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Eclipse bringing potential economic windfall to Texas cities, price gauging


(The Center Square) – Monday’s total solar eclipse will cover more areas in Texas than any other state.

A total solar eclipse occurs when the moon passes between the Earth and sun and lines up with the sun, blocking all of its light, NASA explains. “As the Moon blocks the Sun’s light, it casts a shadow on part of the Earth. The Moon’s shadow creates a trail as Earth rotates. This trail is called the path of totality.”

The path of totality is an estimated 150 miles wide and will span 2,500 miles from Texas to northeastern Maine.

In Texas, it stretches across the state, from the southwest in Eagle Pass northeast through San Antonio, Austin, Waco, Dallas, Tyler and Texarkana, and everywhere in-between.

More than 12.8 million Texans live in the path of totality, which is expected to last for up to 4 minutes and 26 seconds depending on the area. That’s two seconds shy of the longest possible totality anywhere in the world.

According to an analysis by the Texas comptroller, three regions of Texas are expected to bring in the greatest amount of revenue from those traveling to see the eclipse.

In the central region of Texas, in Waco, up to 20,000 people are expected to participate in an “Eclipse over Texas” event hosted by the city of Waco, Baylor University, Lowell Observatory and Discovery Channel. An estimated $13 million in lodging has already been logged from sales related to the eclipse as of December 2023.

In Austin, where officials have already declared a state of emergency, the state capital ranks second for all eclipse destinations for hotel rooms booked. Downtown hotel occupancy for Sunday, April 7, is 23% higher than it was on the same day last year.

The Alamo region in San Antonio ranks third as the greatest travel destination. The San Antonio Parks and Recreation Department is hosting nine eclipse watching events as well as Six Flags Fiesta Texas and other venues. Some areas in this region are expected to have a totality duration of more than three minutes, others will experience a partial eclipse.

Throughout Texas from Airbnb to, lodging facilities appear to be price gouging, according to online searches as of April 6. Overall, the highest rates appear to be in Waco. Rental listings for one night on Sunday, April 7, range from two manufactured homes for $371 and $475, respectively, a tiny home for $685, a room in a Hewitt home for $291, all before taxes and fees. Residents are also renting spaces on their properties for tents – with no running water or electricity – for over $100 a night before tax; a barn in Riesel is renting for $314 a night before tax. lodgings range from $190 to $609 before taxes and fees.

On the same night, rooms in Austin homes are renting for $200 on Airbnb; lodgings range from $125 to $1,399, all before taxes and fees.

In other towns along the path of totality on the same night, listings range from $150 to $350 in Waxahachie, from $200 to $400 in Corsicana, and up to $900 in Dallas, before taxes and fees.

State agencies have also been providing information to travelers. Nearly all 31 state parks along the path of totality are sold out, the Texas Parks and Wildlife Department says. It has also posted information about viewing safety.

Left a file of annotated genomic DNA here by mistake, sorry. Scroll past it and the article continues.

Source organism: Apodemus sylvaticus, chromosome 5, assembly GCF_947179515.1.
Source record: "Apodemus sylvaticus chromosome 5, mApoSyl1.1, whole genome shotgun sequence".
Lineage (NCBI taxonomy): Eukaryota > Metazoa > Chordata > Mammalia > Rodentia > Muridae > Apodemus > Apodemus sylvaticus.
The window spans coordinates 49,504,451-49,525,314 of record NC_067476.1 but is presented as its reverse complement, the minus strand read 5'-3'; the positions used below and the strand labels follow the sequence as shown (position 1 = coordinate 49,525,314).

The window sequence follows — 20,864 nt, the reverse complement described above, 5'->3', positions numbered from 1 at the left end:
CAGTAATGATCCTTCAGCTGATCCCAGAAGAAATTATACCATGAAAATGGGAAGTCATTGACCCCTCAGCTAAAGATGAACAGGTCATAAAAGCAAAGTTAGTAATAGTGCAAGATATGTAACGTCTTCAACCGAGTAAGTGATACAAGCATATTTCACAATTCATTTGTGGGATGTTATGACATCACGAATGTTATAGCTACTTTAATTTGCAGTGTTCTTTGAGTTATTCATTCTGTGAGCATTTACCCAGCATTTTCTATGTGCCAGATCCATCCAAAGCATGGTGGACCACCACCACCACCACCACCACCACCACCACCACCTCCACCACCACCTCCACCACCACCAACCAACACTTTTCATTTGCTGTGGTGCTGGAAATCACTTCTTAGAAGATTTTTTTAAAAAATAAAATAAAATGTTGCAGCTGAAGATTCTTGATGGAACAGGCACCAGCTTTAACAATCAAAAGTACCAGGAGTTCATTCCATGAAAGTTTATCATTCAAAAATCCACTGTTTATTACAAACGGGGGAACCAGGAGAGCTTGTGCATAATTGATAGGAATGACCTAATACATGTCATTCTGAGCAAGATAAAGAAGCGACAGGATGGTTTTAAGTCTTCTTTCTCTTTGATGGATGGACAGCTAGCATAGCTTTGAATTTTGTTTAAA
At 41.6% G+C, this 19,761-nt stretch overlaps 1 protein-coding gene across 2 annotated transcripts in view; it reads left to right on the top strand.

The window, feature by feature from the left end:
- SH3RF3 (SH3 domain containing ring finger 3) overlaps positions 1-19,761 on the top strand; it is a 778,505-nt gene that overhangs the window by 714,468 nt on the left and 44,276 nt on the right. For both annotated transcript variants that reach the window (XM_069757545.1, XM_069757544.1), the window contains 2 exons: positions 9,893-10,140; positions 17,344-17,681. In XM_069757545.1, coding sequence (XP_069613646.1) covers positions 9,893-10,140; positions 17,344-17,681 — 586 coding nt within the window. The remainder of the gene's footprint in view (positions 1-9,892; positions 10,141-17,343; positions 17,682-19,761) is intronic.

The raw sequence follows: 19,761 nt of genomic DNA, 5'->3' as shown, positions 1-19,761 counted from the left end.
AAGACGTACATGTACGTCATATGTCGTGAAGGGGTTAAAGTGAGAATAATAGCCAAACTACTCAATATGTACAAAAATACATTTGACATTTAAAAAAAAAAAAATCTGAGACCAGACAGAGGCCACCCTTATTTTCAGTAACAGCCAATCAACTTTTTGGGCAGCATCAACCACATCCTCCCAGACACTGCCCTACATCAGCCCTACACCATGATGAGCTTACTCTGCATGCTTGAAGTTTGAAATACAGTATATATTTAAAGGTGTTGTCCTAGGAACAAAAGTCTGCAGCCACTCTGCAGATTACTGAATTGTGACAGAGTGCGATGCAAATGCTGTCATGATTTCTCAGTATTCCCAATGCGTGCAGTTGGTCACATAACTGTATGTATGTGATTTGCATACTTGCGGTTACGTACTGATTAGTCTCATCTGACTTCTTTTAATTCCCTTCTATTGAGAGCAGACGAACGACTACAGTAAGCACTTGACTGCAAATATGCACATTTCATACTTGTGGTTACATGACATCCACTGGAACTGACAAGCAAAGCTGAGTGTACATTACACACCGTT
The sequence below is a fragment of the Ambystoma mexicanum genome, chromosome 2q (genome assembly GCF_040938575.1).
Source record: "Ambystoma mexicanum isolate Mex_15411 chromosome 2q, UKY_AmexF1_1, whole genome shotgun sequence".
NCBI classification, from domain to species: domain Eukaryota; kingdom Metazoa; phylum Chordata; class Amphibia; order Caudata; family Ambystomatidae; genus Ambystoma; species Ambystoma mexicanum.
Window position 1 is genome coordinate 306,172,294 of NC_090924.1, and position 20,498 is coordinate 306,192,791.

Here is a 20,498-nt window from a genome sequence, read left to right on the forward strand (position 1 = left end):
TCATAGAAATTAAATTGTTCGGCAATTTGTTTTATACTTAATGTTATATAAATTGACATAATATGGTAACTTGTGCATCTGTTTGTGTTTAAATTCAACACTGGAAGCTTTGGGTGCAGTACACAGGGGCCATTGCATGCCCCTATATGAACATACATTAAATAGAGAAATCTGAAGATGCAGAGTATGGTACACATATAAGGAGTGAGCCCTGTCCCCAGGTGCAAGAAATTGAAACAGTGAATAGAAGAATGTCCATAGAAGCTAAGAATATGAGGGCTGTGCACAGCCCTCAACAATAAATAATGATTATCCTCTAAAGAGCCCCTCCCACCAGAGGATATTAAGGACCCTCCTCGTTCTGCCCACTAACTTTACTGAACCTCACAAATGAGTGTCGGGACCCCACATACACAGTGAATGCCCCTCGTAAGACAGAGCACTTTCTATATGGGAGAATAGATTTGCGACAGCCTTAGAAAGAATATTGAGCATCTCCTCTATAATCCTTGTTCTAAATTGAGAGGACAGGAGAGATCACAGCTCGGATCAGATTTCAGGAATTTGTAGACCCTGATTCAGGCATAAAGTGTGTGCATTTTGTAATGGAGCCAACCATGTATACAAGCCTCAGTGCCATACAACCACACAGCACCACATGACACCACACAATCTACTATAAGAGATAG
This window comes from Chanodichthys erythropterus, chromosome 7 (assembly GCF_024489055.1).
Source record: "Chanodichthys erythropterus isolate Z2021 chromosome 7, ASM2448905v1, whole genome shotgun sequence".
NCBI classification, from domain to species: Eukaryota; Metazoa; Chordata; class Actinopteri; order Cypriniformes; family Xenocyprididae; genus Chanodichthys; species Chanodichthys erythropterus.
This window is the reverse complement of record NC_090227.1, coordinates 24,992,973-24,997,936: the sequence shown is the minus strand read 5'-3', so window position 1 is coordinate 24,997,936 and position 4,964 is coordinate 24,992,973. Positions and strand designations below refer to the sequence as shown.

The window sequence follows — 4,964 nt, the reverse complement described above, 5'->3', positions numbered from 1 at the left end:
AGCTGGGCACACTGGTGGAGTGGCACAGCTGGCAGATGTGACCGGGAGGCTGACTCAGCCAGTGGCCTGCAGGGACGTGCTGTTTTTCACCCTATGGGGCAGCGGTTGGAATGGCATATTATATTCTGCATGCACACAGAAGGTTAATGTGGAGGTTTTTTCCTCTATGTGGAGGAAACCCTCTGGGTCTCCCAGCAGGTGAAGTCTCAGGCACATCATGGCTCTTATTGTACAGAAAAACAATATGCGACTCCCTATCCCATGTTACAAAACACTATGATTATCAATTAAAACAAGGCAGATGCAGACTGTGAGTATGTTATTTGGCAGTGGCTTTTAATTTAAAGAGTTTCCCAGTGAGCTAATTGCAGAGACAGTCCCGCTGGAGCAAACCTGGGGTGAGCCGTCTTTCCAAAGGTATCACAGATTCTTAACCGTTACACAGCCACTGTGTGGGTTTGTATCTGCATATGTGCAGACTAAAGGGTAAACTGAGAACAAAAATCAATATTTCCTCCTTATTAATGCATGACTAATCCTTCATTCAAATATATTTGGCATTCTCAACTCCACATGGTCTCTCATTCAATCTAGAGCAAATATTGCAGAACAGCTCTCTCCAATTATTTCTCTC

The Texas Department of Transportation issued a warning about road safety pointing travelers to to find traffic delays and other information.

It warns, “There will be a significant increase in traffic across the State due to the impact of the Eclipse. Motorists should expect major delays and allow for extra travel time. Plan to arrive early, stay put, leave late, and use extreme caution. It is against Texas Law to drive around barricades. Watch for emergency response personnel, and obey all traffic laws.”

Motorists can use the Drive Texas map and can toggle on a Google Maps overlay to potentially avoid traffic jams, TxDOT says. Drivers can also call an automated 24-hour helpline at 800-452-9292.

Travelers may be disappointed, however, since most of the state is expected to be under cloud coverage and experience rain and/or thunderstorms, weather forecasters say.

WFAA Dallas weather forecaster Pete Delkus said, “The odds of clear skies on eclipse day in North Texas is 0%. That’s bad news, of course. High clouds are very likely, and the unfortunate truth is, they could be a little on the dense side. Optimal viewing in North Texas is still looking unlikely.”

The north Texas region is also expected to experience severe thunderstorms.

My San Antonio posted a map saying the area may be the worst to view the eclipse. “Unfortunately, the weather forecast for Monday, April 8, is increasingly showing signs the skies over South Central Texas will be littered with clouds. In fact, the latest cloud coverage forecast from the National Weather Service shows not only San Antonio but much of the region, including the Texas Hill Country, as having low visibility during the eclipse. In fact, a recent map shows just about all Texas cities in the path of totality could have low visibility come April 8.”

According to the National Weather Service, a thunderstorm chance is expected to follow the path of totality across all of Texas on April 8.